The Rivalry Between Abdi-Ashirta And Rib-Hadda

The Ambitious Ruler Of Amurru Moves Against His Neighbors

As Warfare Spreads Throughout Late Bronze Age Syria The Egyptian Pharaoh Received Different Accounts From His Vassal Kings.

During the middle of the fourteenth century B.C.E. the lands of Canaan and Syria were the front line of conflict in a war between the Kingdoms of Egypt, Hatti (Land of the Hittites) and Mittani. As the Great Kingdoms vied for control over the regions key trade routes ambitious local rulers such as the Amorite chieftain Abdi-Ashirta used the chaos to carve out there own kingdoms. After several years of consolidating his hold over the land of Amurru on the Syrian coast Abdi-Ashirta was ready to challenge the authority of the Egyptian Pharaoh by seizing control of the Syrian port of Sumur, which was the seat of the Egyptian Commissioner in the region.

The Amarna Letters

Given the conflicting accounts in the ancient correspondence known as the Amarna Letters, how Abdi-Ashirta entered the city of Sumur, not far to the north of Gubla/Byblos, with little or no resistance can only be guessed. What is certain is that Rib-Hadda, the ruler of nearby Gubla began a scathing account of Abdi-Ashirta activities, protesting to Egypt that Abdi-Ashirta had not only broken his treaties and entered the city of Sumur with his troops, but that Egyptians were now fleeing that city and were seeking refuge in Gubla.

Rib-Hadda ask the Egyptian vizier, Haya, the classic rhetorical question; “just who does Abdi-Ashirta think he is?” Rib-Hadda also accused the Egyptian vizier of negligence, asking him why he did not convince the Pharaoh to send archers. The exchange of letters is largely one-sided, with a steady stream of pleas for help coming from the king of Gubla, coupled with protests about lack of support thus far.

The letters from Abdi-Ashirta, on the other hand, show an entirely different version of events. By his own account, Abdi-Ashirta was a loyal vassal of the Pharaoh who was doing his best to protect the Pharaoh’s interests in the region. There was an interesting exchange between Abdi-Ashirta and the Egyptian commissioner, Panhate, whose absence from Sumur seems to have been Abdi-Ashirta’s window of opportunity. At first, Abdi-Ashirta declared that his presence in Sumur was upon prior arrangement with the commissioner. Then, in response to Panhate’s accusation of his treachery, Abdi-Ashirta further expressed his role as the protector of the Pharaoh’s interests, declaring that he only occupied Sumur after the four officials left in the city had asked for his help.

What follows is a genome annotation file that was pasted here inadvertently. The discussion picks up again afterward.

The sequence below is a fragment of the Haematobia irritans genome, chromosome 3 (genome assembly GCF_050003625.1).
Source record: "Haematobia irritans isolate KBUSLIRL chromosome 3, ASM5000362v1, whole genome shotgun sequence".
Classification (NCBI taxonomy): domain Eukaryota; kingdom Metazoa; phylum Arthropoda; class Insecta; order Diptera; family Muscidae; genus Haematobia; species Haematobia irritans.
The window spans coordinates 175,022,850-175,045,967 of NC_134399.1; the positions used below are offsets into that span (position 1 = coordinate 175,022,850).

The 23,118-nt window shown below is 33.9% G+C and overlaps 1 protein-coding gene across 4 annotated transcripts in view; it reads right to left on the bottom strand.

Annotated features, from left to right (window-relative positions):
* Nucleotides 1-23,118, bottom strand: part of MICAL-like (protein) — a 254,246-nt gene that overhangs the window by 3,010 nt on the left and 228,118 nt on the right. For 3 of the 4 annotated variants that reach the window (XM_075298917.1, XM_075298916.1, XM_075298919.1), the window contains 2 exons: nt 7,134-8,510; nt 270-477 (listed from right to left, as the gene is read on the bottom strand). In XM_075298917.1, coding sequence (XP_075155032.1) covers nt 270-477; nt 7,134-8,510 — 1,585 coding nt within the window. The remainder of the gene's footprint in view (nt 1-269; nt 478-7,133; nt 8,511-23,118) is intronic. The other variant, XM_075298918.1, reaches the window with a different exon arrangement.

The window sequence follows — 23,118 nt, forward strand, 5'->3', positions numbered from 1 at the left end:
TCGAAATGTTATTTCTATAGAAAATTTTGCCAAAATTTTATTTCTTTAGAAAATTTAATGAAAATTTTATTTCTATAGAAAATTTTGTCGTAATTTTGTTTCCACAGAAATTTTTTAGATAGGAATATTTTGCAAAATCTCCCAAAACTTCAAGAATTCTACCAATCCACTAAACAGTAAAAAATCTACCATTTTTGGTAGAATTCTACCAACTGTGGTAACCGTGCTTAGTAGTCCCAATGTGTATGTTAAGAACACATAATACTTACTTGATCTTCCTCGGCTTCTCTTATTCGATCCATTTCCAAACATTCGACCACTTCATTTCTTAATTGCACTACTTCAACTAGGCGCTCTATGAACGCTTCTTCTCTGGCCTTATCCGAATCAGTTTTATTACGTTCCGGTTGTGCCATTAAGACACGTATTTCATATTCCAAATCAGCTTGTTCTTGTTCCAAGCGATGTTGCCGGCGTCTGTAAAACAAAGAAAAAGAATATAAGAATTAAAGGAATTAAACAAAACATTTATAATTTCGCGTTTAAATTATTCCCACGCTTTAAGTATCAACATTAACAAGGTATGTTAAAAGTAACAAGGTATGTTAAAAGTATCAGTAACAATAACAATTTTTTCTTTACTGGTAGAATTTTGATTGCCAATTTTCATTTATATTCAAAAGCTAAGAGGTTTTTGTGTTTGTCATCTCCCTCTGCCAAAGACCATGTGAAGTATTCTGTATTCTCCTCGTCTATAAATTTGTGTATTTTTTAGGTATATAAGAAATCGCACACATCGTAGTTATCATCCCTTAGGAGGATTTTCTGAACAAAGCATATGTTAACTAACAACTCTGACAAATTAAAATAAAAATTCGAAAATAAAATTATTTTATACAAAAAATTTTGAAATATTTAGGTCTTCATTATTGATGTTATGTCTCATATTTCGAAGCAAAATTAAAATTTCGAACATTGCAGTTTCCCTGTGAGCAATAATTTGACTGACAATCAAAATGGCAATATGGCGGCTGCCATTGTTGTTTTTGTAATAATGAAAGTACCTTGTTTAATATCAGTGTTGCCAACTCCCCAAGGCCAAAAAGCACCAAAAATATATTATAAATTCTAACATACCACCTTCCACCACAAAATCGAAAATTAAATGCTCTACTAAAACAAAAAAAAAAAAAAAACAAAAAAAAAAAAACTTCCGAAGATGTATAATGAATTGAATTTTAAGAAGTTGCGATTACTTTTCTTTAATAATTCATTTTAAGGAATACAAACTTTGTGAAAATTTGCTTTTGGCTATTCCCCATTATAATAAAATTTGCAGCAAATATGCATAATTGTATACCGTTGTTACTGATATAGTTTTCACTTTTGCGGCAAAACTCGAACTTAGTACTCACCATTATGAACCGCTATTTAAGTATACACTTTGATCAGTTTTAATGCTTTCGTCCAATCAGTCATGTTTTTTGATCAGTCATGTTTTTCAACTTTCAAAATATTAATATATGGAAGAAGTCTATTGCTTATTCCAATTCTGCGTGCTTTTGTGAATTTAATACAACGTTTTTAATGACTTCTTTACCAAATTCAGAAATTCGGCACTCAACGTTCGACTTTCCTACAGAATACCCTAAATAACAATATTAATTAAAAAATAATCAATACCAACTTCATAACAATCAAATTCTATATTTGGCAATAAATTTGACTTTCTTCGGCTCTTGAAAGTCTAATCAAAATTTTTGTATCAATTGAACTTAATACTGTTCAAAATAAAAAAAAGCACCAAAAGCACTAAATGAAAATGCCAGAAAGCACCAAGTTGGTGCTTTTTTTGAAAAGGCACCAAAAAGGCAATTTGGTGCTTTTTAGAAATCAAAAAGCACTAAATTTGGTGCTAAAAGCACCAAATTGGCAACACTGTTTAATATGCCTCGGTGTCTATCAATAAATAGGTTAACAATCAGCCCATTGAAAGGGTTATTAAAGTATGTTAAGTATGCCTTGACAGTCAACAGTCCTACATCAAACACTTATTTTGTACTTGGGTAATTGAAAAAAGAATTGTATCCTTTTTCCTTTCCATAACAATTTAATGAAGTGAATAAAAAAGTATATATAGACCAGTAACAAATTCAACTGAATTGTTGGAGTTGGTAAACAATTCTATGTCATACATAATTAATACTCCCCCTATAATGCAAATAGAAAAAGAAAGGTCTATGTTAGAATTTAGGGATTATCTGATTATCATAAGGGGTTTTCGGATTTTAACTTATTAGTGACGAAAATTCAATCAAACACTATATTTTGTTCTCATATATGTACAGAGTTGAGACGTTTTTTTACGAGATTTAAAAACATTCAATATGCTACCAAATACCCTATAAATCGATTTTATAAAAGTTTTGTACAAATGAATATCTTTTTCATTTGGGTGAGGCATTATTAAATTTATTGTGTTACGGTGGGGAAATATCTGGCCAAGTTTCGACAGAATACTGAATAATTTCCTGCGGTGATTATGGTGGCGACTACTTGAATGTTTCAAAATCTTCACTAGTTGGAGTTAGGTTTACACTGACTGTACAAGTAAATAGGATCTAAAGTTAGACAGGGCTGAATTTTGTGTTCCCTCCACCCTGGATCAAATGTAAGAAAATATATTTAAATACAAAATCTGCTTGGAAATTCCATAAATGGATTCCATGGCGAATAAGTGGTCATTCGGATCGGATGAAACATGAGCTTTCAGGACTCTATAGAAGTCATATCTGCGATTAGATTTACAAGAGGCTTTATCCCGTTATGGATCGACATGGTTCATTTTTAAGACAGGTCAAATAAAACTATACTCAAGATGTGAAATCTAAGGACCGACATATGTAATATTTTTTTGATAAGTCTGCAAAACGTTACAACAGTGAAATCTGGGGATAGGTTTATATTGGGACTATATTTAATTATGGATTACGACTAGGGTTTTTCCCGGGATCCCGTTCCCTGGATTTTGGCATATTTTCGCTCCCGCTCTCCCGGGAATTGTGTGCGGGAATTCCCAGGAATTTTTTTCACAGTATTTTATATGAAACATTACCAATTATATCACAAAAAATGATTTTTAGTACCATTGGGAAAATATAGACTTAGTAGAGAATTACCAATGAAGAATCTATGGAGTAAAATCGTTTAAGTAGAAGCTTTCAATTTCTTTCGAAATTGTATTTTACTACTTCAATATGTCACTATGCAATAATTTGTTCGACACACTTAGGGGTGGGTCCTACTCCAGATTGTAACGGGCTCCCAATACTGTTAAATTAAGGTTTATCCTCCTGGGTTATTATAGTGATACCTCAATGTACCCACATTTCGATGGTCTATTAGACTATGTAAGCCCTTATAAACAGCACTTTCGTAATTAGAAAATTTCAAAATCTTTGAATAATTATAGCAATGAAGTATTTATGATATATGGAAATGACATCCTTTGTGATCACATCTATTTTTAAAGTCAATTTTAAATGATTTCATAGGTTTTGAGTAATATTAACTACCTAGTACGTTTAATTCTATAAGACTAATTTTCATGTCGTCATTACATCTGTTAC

Egyptian Imperial Policy

The exchange between the Egyptian court and its feuding Syrian vassals portrays a deepening chaos in the region, symptomatic of the turmoil stemming from the conflict between Kingdom of Mittani and the Hittites. Interestingly, there are several letters that indicate that Abdi-Ashirta was involved in dealings with the Mittani Kingdom, but the nature of this relationship is uncertain. The situation on the frontiers of these empires was such that vassal kings were almost obliged to divide their loyalties, and this was recognized by the Pharaoh as part of the political calculus of the region.

A further complication in administrating the frontiers was in the very nature of the imperial system of government, which was only as efficient as it needed to be. As long as the key luxury goods and commodities could move along the trade routes then the details of local politics mattered little to the Egyptian royal court. In the Egyptian mindset all the world was subject to the Pharaoh’s whim however the image of a universal empire could only be maintained by allowing for a certain amount of chaos at the periphery.

Abdi-Ashirta always maintained the formality of absolute allegiance to the Pharaoh, and that this made all the difference. Given the already stated notions of universal empire, a roguish vassal such as Abdi-Ashirta could be not only acceptable, but possibly desirable, considering the alternatives. The Egyptian court may well have seen Abdi-Ashirta’s ability to gain the loyalty of the normally independent bands of brigands and wanderers known as the habiru as a talent worth harnessing. There were threats that a strong Amurru could counter-balance, such as that of an increased Hittite reach into the resource rich Lebanon Mountains, a vital source of timber for Egypt. As the Hittite King Suppililiuma had already been making overtures, if not yet actual alliances, with the neighboring King of Ugarit, the Hittite threat was certainly very real.

Rib-Hadda Under Attack

Finally there comes a desperate plea from Rib-Hadda for the Pharaoh’s support against Abdi-Ashirta, who had him nearly under siege. The Amorite chieftain, having consolidated his homeland had now spread his influence down the coast to the ancient port of Gubla where habiru bands occupied the outlying towns. The loyal king of Gubla even contemplated making an alliance with Abdi-Ashirta in an effort to save his own neck. By this time, only the city of Gubla remained in the hands of its king, who had seen family members killed and had himself nearly been killed by an assassin. Now, as he was preparing to give in to the wishes of his last few supporters and make peace by submitting to Abdi-Ashirta, the Pharaoh’s troops arrived to deal with the renegade Amorite.

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